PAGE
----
There are lots of reasons for getting back pain: poor sitting posture, excessive driving, heavy lifting, lack of stretching – even the wrong footwear! These activities put a strain on the back muscles which can cause them to tense up leading to pain. Sometimes the muscles will stay tight for weeks, months and even years after the event leading to the pain – the length of time in pain can vary depending not only on the severity of the injury but what we do next once we feel pain. Leaving back pain untreated often worsens the issue and makes recovery even longer.
Sometimes, back pain is severe and causes referred pain – pain that goes into the buttocks or down the legs even into the feet or toes. When pressure is put onto the sciatic nerve this can cause severe pain, pins and needles and numbness down the legs. The cause of this pain can vary from a disc prolapse, tight muscles or joint impingement.
What can I do to help my back pain?
Fortunately, there are lots of ways of helping your back pain, whether it has just started or whether it is chronic and you have had it for years.
Get a clear diagnosis from a Physiotherapist!
Getting a clear diagnosis from a specialist is essential in being able to work out what treatment or exercises will help you specifically – a muscle strain, for example, is treated differently from a disc prolapse. Don’t take any chances with the health of your back. Quite often, it can be something of nothing, but in the cases that it isn’t, there’s no better place to go than a Physiotherapist.
If your back pain is severe there are some things you can do immediately, such as taking painkillers. Most people don’t want to take painkillers, but from a Physiotherapy point of view, they can be helpful. Firstly you will be in less pain – a good reason in itself! Secondly, if you are in less pain you may be able to move more freely which can help free up the muscles and joints around the back, speeding up recovery.
Using heat on your back can give some immediate relief: hot water bottles, wheat bags, a hot bath or shower, even going to the sauna. Heat works in two ways – it literally takes the pain away because the body thinks that heat (and cold) signals are more important than pain signals. Heat also helps relax back muscles which is a common cause of pain. TENS machines also work in a similar way – they are a little box which emits electrical signals to the skin that overrides pain signals and can encourage the body to reduce pain signals to the affected area. Often people benefit from heat in the short term, but it does not resolve symptoms, which often requires more active treatment.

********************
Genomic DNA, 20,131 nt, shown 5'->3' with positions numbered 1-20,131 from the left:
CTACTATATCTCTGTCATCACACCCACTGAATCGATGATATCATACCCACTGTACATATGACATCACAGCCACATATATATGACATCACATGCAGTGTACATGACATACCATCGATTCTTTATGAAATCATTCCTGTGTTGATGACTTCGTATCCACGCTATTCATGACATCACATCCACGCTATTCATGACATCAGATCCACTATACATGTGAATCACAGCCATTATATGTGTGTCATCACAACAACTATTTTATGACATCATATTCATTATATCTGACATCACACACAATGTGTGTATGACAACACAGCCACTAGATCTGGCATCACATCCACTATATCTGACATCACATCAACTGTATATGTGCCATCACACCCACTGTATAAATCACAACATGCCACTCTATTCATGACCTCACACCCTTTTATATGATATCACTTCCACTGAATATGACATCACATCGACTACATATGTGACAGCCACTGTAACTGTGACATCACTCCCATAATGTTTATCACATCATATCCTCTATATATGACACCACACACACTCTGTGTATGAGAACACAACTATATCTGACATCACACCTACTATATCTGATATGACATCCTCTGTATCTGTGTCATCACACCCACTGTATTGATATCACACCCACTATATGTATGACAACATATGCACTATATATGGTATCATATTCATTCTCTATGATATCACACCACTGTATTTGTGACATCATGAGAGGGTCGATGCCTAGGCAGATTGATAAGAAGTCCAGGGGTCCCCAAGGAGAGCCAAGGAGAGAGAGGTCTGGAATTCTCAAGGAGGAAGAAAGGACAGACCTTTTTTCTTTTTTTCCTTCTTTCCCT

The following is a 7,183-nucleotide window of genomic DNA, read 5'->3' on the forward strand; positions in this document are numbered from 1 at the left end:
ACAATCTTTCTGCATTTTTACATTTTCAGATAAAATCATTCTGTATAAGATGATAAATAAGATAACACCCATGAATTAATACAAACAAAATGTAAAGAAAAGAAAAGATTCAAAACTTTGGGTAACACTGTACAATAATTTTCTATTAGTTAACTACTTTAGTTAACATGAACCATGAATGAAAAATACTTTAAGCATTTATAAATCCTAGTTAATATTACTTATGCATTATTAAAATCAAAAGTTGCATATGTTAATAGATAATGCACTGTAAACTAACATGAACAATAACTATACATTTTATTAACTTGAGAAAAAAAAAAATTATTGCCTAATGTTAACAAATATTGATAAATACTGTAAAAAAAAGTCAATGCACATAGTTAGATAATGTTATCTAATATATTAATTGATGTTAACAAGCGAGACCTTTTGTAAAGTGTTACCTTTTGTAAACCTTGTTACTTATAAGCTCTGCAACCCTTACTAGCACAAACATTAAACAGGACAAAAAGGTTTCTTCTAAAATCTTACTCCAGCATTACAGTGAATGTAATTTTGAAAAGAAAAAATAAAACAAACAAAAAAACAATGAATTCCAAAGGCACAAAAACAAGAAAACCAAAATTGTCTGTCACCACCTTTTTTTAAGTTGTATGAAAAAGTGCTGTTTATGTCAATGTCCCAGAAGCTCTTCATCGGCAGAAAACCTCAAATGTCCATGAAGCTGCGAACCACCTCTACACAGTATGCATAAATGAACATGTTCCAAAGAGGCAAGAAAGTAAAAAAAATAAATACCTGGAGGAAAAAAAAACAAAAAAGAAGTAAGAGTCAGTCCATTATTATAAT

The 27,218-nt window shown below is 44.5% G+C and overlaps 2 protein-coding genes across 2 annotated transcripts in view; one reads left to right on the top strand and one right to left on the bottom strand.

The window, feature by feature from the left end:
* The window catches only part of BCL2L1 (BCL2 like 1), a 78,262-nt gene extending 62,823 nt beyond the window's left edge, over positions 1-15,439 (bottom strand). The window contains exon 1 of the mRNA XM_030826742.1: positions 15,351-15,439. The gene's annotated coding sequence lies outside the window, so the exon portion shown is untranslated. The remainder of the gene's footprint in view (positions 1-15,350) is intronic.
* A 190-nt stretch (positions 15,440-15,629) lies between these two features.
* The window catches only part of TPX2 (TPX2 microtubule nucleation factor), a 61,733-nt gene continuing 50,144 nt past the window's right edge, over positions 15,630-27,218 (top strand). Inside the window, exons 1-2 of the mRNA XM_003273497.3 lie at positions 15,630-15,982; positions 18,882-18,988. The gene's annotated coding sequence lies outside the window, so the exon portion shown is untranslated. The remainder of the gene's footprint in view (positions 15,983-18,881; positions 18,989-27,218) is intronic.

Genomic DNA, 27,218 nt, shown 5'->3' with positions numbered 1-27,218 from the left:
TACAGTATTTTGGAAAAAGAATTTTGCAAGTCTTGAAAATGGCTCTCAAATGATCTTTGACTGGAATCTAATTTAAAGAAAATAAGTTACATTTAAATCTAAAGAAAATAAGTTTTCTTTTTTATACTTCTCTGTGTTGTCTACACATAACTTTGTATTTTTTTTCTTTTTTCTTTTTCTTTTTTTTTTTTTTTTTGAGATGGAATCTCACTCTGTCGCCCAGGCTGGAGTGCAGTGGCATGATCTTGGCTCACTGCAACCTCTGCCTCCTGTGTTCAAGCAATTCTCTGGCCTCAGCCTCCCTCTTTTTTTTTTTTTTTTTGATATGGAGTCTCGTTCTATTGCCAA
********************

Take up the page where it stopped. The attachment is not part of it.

Treatment options used by Physiotherapists include massage, joint mobilisation, home exercises, acupuncture, laser therapy and taping. We will use anything that will help you get better! Massage and acupuncture are useful in releasing tight muscles. Joint mobilisation helps to free up stiff joints and restricted nerves. Stretching exercises help to keep the muscles and joints freed up. Laser therapy is helpful in speeding up the healing process for muscle strains. Taping is also a useful technique to prevent movements that may cause pain or encourage muscles that are underused. We also plan your recovery so that you are aware of what is needed and when. You are able to measure your rehabilitation and focus on your recovery goals.
All back conditions benefit from working on your posture. Most of us know this but it is hard to maintain. A few tips: when using a computer try to sit upright as possible without straining your back. Try increasing the height of your monitor to eye level or getting a laptop raiser with a separate keyboard/mouse. If you are able to tilt your seat slightly forward this can help. How about sitting on a wobble cushion – this is an air-filled cushion that helps you tilt your hips forward and encourages you to sit up straight. You can start by using it for short periods e.g. 10 minutes at a time until your core strength builds up and you don’t need it any longer.
If you work at a desk or do a lot of driving you will also benefit from regular opportunities to move around even if for a few minutes. Some people find using a sit and standing desk helpful to alternate postures without the need to stop working. A simple exercise like walking can be useful to loosen your back up, sometimes it doesn’t need more rest.
Strengthening our core back muscles
For many people, poor posture has led to a weakening of postural muscle. These are smaller muscles which help us sit or stand up straight. Often, they get weak from excessive amounts of time sitting – at a desk or driving. It can be useful to be assessed by a Physiotherapist to check your core strength and learn some core strengthening exercises. Generally, these are Pilate’s exercises. If you want to develop core strength as well as flexibility one of our Pilates courses may be for you.
T-ai Chi and Yoga also work on core strength, flexibility and relaxation. Learning to relax can also help reduce our tension and back pain. Alexander technique classes are an excellent way of learning more about posture and reducing back tension through relaxation.